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Publication numberUS4045009 A
Publication typeGrant
Application numberUS 05/632,370
Publication dateAug 30, 1977
Filing dateNov 17, 1975
Priority dateNov 17, 1975
Also published asDE2649508A1
Publication number05632370, 632370, US 4045009 A, US 4045009A, US-A-4045009, US4045009 A, US4045009A
InventorsJames M. Pees
Original AssigneeGeneral Motors Corporation
Export CitationBiBTeX, EndNote, RefMan
External Links: USPTO, USPTO Assignment, Espacenet
Energy absorbing unit with improved control valve
US 4045009 A
Abstract
A telescoping energy absorbing unit having inner and outer telescoping cylinders with unitary fluid flow control valve means operatively disposed between contractible and expansible fluid chambers in the unit. The valve progressively opens with increasing loads above a predetermined load to control the flow of fluid from a first of the chambers to a second of the chambers for absorbing impact energy. The valve closes on rebound and has openings therein that meter fluid from the second to the first chamber to reduce the speed of rebound of the cylinders from a telescoped toward an extended position.
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Claims(2)
I claim:
1. An impact energy absorbing unit mounting a bumper assembly to a support on an automotive vehicle comprising: first and second cylinders, support means mounting said first cylinder for telescopic movement with respect to said second cylinder between an extended position and a retracted position, said first and second cylinders having cooperating stop means to establish the extended position of said cylinders, said first cylinder having cap means fixed at one end thereof and slidably disposed in said second cylinder to provide variable volume first and second fluid chambers in said unit, a hydraulic fluid in said first and second chambers, a centralized axial fluid passageway through said cap means hydraulically interconnecting said chambers, a one-piece valve element for controlling the flow of fluid in either direction through said passageway, said valve element comprising an outer annular part secured to said cap around said passageway, an inner disc part aligned with said passageway and a plurality of arcuate spring arms disposed in a circle around said inner disc part and attached at equally spaced peripheral point to said inner disc part for yieldably interconnecting said inner disc part to said outer annular part and for biasing said inner disc part into a blocking position relative to said passageway and further being yieldable in response to fluid pressure on said inner disc part to permit said inner disc part to move in a linear path away from said passageway to thereby control the flow of fluid between said chambers in one direction for absorption of energy from an impact load applied to said bumper assembly telescoping said cylinders, motor means to restore said cylinders to said extended position after removal of said impact load, and a plurality of fluid passage means extending through said valve element for metering fluid flow between said chambers in a direction opposite to said one direction as said motor means restores said cylinders to said extended position.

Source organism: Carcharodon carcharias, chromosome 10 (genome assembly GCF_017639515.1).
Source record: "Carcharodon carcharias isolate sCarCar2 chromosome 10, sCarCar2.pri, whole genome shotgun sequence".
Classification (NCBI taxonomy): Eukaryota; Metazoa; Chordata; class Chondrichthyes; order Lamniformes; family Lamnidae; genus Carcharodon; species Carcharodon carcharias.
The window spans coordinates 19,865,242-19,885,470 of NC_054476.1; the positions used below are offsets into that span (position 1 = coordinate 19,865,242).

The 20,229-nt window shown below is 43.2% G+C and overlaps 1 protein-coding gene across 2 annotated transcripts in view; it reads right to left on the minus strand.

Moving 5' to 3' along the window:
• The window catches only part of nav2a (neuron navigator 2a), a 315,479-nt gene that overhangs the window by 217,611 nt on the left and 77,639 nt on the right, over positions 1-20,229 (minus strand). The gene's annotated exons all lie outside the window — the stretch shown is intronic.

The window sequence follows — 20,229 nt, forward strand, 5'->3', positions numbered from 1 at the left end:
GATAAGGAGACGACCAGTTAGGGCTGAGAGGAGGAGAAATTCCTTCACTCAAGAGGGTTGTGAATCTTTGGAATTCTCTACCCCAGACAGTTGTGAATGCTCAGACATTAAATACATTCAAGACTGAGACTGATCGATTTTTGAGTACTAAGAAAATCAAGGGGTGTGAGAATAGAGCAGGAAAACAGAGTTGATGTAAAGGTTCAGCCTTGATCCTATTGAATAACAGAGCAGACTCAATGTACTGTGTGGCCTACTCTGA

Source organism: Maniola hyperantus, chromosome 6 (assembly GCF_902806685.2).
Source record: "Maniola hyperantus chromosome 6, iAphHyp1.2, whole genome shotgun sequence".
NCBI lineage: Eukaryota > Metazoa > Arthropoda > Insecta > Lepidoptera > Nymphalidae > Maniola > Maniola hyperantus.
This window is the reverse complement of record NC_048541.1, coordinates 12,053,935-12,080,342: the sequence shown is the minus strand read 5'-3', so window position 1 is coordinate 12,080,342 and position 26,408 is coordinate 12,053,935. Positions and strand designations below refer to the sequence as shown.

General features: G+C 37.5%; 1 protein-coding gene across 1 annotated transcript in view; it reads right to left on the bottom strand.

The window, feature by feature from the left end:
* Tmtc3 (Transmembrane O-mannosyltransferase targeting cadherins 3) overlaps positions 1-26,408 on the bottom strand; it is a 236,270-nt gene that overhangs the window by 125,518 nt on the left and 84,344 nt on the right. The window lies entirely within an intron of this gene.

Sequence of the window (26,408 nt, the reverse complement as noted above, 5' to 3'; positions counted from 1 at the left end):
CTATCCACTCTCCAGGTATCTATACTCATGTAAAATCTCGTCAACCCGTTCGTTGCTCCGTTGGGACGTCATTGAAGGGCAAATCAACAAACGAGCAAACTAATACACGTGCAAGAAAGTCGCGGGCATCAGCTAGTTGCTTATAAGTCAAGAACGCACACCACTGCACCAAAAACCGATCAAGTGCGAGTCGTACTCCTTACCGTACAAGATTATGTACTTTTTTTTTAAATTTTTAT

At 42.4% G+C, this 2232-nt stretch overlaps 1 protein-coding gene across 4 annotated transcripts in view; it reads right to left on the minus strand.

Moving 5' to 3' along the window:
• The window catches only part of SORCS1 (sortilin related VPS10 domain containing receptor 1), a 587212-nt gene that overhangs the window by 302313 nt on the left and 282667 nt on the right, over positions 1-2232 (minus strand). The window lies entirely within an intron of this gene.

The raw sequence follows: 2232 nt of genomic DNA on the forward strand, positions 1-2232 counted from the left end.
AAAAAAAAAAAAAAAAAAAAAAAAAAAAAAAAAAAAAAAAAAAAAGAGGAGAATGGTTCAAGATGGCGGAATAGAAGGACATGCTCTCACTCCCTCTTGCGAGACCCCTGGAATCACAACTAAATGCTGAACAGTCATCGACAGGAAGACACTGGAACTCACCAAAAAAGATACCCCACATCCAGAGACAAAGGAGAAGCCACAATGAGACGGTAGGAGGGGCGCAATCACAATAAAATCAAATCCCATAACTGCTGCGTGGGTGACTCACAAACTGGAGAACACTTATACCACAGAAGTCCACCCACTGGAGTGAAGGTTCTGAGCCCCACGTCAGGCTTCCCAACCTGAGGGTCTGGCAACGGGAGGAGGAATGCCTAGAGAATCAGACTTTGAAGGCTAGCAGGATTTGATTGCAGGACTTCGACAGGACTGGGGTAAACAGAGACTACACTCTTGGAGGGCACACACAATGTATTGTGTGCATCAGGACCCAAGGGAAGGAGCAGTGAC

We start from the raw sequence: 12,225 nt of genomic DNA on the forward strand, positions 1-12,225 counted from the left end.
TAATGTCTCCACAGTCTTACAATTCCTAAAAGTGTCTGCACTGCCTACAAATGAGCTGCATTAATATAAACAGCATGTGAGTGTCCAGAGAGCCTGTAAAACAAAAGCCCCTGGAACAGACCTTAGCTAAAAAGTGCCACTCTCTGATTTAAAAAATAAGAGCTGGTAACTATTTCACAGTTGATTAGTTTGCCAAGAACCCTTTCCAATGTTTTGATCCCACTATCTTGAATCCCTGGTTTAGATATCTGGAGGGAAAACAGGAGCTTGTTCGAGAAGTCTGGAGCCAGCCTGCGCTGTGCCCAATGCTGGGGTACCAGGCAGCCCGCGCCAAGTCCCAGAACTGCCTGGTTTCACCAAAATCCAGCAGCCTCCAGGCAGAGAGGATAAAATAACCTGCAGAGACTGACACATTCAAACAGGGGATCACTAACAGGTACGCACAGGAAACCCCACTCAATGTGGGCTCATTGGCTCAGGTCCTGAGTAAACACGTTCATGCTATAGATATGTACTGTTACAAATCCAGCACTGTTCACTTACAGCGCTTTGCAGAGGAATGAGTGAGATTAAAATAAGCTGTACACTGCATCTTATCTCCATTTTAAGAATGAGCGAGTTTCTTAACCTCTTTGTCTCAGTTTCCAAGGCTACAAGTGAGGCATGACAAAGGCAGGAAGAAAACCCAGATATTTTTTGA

2. An impact energy absorbing unit mounting a bumper assembly to a support on an automotive vehicle comprising: first and second cylinders, support means mounting said first cylinder for telescopic movement with respect to said second cylinder between an extended position and a retracted position, said first and second cylinders having cooperating stop means to establish the extended position of said cylinders, said first cylinder having cap means fixed at one end thereof and slidably disposed in said second cylinder to provide variable volume first and second fluid chambers in said unit, a hydraulic fluid in said first and second chambers, a centralized axial fluid passageway through said cap means hydraulically interconnecting said chambers, a one-piece valve element for controlling the flow of fluid in either direction through said passageway, said valve element comprising an annular outer part secured to said cap, an inner annular disc part aligned with said opening and a plurality of curved slits formed in said valve element between said outer part and inner disc part, said slits providing a pluralitty of arcuate spring arms curving around and surrounding said inner disc part and attached at equally spaced peripheral points to said inner disc part for yieldably interconnecting said inner disc part to said annular outer part and for biasing said inner disc part into a blocking position relative to said passageway, said arms being further yieldable in response to fluid pressure on said inner disc part to permit said inner disc part to move in a linear path away from said passageway to control the flow of fluid between said chambers in one direction for absorption of energy from an impact load applied to said bumper assembly telescoping said cylinders, motor means to restore said cylinders to said extended position after removal of said impact load, and a plurality of fluid passage means in said valve element at terminal points of each of said curved slits for metering fluid flow between said chambers in a direction opposite to said one direction as said motor means restores said cylinders to said extended position.